Minutes after homo erectus marveled their discovery of fire, man has been using their high tech ingenuity to scare the crap out of each other. It should come as little surprise that thousands of years later, we’re up to the same antics. Here are the results of our teched up Halloween musings.
Tech or Treat
What is the Halloween costume market missing? Tech savvy costumes according to Mark Rober, a former NASA employee who renounced Mars exploration to follow his dreams of scaring the pants off the world. Rober highlights include the iWound, the iBeatingHeart, and, our favorite (gruesome grossness alert), this one:
Because terrorizing people shouldn’t be limited to the earthbound, according to Tom Mabe who has disguised a near-silent helicopter as the Grim Reaper to haunt cemeteries and public spaces. Watch him scare the life out of unsuspecting victims.
Human ingenuity and high tech bring pranks to a whole new level. Check out this guy’s “pet dinosaur” and his sneak attacks in a public park. On the other hand, tricked up tech could be making Halloween safer. The Trick or Tracker app, for example, allows parents to keep a closer eye on their kids who wander out in the streets on hallows eve.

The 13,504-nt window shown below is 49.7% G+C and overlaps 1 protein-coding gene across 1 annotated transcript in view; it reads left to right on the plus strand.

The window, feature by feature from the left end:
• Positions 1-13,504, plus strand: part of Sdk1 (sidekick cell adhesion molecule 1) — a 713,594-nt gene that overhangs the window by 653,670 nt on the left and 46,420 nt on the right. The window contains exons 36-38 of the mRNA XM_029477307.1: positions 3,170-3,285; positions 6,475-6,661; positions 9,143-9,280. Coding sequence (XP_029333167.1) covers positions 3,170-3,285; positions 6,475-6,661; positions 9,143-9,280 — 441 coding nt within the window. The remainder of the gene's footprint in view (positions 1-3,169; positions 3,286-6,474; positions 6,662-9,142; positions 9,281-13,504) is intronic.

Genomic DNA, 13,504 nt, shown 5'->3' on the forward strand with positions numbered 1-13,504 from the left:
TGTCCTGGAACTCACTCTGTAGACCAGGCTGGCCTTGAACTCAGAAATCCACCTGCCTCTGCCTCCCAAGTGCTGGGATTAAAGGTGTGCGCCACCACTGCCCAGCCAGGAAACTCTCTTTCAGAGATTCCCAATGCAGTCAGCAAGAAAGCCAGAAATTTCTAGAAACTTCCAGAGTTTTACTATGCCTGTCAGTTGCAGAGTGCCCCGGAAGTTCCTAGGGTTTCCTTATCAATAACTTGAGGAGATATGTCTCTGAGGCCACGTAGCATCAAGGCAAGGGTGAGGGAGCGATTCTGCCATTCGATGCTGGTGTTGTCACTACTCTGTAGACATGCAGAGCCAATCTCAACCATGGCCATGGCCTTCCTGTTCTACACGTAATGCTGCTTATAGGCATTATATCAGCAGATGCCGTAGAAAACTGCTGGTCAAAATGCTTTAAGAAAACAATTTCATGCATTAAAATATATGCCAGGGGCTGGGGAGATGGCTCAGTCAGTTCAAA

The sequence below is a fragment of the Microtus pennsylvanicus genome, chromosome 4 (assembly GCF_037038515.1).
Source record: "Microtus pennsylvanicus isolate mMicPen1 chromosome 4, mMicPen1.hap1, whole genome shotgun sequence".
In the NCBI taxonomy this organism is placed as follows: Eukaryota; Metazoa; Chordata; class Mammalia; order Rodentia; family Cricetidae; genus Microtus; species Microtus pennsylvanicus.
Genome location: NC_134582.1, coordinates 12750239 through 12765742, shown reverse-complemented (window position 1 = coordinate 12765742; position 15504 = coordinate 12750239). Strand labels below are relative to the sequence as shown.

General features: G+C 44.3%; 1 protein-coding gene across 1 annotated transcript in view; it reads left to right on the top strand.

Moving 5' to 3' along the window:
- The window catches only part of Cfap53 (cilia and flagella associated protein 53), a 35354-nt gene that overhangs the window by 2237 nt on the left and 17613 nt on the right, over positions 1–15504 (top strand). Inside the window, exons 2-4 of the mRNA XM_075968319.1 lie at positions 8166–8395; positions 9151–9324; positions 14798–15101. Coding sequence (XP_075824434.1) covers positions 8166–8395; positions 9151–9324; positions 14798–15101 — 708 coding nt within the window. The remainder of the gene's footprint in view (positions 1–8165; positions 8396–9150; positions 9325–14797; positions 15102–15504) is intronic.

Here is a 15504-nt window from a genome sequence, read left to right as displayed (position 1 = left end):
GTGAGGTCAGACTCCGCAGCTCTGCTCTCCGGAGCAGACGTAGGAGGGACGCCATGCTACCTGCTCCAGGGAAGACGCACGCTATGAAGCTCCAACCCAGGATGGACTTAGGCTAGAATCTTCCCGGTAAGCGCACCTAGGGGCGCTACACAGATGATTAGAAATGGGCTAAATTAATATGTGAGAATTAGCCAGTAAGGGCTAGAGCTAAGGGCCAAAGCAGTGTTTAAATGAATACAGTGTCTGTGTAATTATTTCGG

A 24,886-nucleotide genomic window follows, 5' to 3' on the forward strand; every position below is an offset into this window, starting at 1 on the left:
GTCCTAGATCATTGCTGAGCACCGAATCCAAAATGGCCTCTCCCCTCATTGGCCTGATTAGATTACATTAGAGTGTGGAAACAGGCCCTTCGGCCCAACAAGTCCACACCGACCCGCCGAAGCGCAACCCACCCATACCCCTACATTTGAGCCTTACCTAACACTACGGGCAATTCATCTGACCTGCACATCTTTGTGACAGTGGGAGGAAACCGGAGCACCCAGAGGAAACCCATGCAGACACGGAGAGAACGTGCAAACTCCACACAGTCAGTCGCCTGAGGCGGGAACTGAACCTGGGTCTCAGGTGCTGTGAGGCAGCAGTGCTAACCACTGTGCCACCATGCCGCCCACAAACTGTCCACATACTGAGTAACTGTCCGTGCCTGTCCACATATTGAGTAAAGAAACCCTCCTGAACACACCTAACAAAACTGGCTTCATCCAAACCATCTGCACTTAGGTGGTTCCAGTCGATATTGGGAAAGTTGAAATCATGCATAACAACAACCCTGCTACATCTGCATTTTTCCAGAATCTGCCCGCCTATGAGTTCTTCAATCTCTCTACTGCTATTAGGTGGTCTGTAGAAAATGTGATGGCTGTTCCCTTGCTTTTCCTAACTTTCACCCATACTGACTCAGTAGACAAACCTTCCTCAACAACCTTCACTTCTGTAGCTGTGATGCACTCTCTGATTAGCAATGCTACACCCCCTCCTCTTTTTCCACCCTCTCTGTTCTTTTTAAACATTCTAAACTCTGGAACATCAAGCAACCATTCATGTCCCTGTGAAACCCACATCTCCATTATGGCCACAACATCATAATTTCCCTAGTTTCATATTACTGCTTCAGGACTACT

Haunted Houses on Steroids
Every October, Disney World’s family magic is transformed into a fright-filled night of well choreographed actors covered in fake blood chasing unsuspecting thrill seekers with chainsaws, and howling insanities, at Halloween Horror Nights. Take the cake this year is Knott’s Scary Farm; they’ve been arming guests with infrared-emitting rifles to hunt zombie actors through a six-acre section of the park. The technology used at these choas and gore-filled haunted spaces has dramatically advanced from a decade ago: remember when fog machines and masks did the trick? Scare masters say higher tech is needed to genuinely shock teens who have become thick skinned from exposure to violence and blood in movies and video games.